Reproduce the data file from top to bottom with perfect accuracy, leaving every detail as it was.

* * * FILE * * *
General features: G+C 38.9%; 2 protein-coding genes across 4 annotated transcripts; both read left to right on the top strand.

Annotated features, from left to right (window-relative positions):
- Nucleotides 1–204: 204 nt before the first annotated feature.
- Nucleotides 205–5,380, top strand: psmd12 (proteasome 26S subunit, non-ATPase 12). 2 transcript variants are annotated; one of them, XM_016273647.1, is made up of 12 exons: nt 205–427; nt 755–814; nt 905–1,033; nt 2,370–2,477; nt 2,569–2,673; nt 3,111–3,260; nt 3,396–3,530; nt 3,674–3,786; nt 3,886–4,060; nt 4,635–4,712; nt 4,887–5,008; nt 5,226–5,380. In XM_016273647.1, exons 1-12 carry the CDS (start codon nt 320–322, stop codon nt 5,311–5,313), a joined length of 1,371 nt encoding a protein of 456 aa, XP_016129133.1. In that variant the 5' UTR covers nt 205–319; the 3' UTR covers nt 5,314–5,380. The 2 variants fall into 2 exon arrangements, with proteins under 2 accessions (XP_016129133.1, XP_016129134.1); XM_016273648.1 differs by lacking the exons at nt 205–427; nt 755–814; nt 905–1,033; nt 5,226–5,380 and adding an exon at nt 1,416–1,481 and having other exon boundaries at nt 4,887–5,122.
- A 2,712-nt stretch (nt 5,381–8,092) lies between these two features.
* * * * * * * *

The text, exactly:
General features: G+C 38.9%; 2 protein-coding genes across 4 annotated transcripts; both read left to right on the top strand.

Annotated features, from left to right (window-relative positions):
- Nucleotides 1–204: 204 nt before the first annotated feature.
- Nucleotides 205–5,380, top strand: psmd12 (proteasome 26S subunit, non-ATPase 12). 2 transcript variants are annotated; one of them, XM_016273647.1, is made up of 12 exons: nt 205–427; nt 755–814; nt 905–1,033; nt 2,370–2,477; nt 2,569–2,673; nt 3,111–3,260; nt 3,396–3,530; nt 3,674–3,786; nt 3,886–4,060; nt 4,635–4,712; nt 4,887–5,008; nt 5,226–5,380. In XM_016273647.1, exons 1-12 carry the CDS (start codon nt 320–322, stop codon nt 5,311–5,313), a joined length of 1,371 nt encoding a protein of 456 aa, XP_016129133.1. In that variant the 5' UTR covers nt 205–319; the 3' UTR covers nt 5,314–5,380. The 2 variants fall into 2 exon arrangements, with proteins under 2 accessions (XP_016129133.1, XP_016129134.1); XM_016273648.1 differs by lacking the exons at nt 205–427; nt 755–814; nt 905–1,033; nt 5,226–5,380 and adding an exon at nt 1,416–1,481 and having other exon boundaries at nt 4,887–5,122.
- A 2,712-nt stretch (nt 5,381–8,092) lies between these two features.